Coast Guard warns ice-sport enthusiasts of weakened ice near open shipping lanes

Rear Adm. Peter V. Neffenger uses ice picks to assist him as he pulls himself out of the water as part of ice rescue training at the Ice Capabilities Center of Excellence at Coast Guard Station Saginaw River, Mich. US Coast Guard Photo by Seamen Jason Kellogg.

USCG File Photo

SAULT STE. MARIE, Mich. – The Coast Guard is noticing a developing trend on Lake Superior, Lake Michigan, the St. Mary’s River and other waterways as ice-sport enthusiasts are putting themselves in danger by taking advantage of early and rapid freezing despite active shipping occurring on frozen and partially frozen waterways.

“We recognize people are going to venture out onto the ice, but they need to keep in mind we still have three weeks left in the shipping season, and recreational users of the ice are unknowingly risking their lives by traveling through or near open shipping lanes with broken or weakened ice,” said Mark Gill, director of vessel traffic services for Coast Guard Sector Sault Ste. Marie.

Just last week, Coast Guard units on Lake Michigan responded to an incident when snowmobilers fell through weak ice. Although not linked to an active shipping channel, the case highlights the risk people take when they venture out onto weak ice. In Duluth Harbor, Coast Guard ice breakers have witnessed people in close proximity to tracks they cut in the ice to facilitate ship movements.

“Snowmobilers, ice fishermen and other recreational users of the ice should always be aware of shipping channel locations and stay well clear of them,” Gill said.

Most of the shipping ports on the Great Lakes don’t close to commercial traffic until Jan. 20, 2011. Vessels traveling through frozen waterways break and weaken the surrounding ice, making it extremely dangerous for people to be on.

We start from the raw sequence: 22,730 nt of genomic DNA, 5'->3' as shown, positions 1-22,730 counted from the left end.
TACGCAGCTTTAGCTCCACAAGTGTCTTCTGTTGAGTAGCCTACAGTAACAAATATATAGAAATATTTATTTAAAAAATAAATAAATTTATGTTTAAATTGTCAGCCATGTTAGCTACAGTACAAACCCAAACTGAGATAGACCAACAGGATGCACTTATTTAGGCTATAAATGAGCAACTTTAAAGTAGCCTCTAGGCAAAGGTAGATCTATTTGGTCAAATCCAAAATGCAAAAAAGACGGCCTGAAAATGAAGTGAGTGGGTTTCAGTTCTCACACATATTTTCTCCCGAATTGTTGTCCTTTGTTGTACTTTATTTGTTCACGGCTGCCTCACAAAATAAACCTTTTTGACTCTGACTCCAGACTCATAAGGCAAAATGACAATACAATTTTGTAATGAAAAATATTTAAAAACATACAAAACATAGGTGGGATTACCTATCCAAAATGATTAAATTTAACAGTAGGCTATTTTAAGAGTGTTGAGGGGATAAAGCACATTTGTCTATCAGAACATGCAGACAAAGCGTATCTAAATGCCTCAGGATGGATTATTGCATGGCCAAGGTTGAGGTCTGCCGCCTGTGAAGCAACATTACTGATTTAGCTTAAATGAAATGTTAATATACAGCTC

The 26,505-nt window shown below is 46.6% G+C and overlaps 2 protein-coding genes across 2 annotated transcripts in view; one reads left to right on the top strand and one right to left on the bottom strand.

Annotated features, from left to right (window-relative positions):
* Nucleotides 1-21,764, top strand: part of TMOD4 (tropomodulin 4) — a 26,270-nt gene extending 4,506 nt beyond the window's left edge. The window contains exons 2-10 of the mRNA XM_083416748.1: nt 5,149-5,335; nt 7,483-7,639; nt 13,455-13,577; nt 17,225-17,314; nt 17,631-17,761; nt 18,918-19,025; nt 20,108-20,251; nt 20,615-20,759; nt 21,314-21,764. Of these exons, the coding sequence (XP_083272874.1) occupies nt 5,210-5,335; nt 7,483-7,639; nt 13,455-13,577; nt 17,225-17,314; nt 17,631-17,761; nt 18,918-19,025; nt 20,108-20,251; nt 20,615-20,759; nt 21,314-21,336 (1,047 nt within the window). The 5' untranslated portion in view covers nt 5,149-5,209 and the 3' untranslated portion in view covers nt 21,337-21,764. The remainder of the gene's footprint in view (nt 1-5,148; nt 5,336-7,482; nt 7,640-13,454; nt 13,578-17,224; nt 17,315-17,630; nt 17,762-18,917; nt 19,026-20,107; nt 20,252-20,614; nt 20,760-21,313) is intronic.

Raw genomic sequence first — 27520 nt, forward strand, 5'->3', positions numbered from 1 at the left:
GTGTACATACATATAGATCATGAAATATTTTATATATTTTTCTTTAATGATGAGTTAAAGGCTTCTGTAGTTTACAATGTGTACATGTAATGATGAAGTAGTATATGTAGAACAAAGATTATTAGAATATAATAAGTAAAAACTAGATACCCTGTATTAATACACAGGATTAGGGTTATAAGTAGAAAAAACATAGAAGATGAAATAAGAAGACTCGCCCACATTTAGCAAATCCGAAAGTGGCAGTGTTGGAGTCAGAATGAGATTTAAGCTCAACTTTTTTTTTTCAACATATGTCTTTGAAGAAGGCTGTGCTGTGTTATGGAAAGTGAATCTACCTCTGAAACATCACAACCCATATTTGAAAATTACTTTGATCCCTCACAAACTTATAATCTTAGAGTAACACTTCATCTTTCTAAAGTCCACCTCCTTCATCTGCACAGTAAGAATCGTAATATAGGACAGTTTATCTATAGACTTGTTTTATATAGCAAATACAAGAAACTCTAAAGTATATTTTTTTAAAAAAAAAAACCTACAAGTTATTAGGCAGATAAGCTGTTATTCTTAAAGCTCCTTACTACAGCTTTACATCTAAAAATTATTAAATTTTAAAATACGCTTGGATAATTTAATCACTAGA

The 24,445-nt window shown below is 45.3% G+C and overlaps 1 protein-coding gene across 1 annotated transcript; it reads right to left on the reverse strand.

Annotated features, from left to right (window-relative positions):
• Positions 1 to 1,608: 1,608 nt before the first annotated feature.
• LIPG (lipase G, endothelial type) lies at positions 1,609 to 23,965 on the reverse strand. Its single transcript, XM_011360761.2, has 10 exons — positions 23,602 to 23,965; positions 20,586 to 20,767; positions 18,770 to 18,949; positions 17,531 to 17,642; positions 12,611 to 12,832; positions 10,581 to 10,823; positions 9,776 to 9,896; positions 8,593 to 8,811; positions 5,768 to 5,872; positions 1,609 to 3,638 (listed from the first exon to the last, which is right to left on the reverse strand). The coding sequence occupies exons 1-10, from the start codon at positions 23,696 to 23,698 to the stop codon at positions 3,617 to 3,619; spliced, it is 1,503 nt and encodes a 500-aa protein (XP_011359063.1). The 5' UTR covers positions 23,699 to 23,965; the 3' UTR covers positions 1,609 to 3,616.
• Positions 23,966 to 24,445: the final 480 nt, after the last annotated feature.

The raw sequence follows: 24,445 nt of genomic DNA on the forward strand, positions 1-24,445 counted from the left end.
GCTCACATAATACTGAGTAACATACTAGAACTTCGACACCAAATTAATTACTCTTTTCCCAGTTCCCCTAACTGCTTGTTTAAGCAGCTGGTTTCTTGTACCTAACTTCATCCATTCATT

Coast Guard responders are also concerned about the warmer air temperatures and rain forecast for this coming weekend.

“Rain is like acid on ice and really accelerates the melting process,” said Gill.

Coast Guard personnel understand that winter recreation on the ice around the Great Lakes is a tradition, but encourage people to recreate safely and improve their chances for rescue and survival in the event that something goes wrong.

Gill said one of the most important things ice-sport enthusiasts can do before going out onto any ice is to tell friends or family members their plans, including where they will be and what time they will return.

The following are additional safety measures anyone who ventures out onto the ice should always adhere to:
Use the buddy system: NEVER go out on the ice alone.
Dress in bright colors, and wear an anti-exposure suit that is waterproof, including a personal flotation device. A PFD allows a person to float with a minimum amount of energy expended and allows the person to assume the heat escape lessening position (H.E.L.P.) – bringing the knees close to the chest and holding them in place by wrapping the arms around the shin portions of the legs.
Carry two ice picks or screwdrivers for self-rescue. They are much more effective than using your hands.
Carry a whistle or noise-making device to alert people that you are in distress.
Don’t rely on cellular phones to communicate distress; VHF-FM radios are much more reliable.
Stay away from cracks, seams, pressure ridges and slushy areas, which signify thinner ice.

Click here for more ice-safety tips from the Coast Guard.

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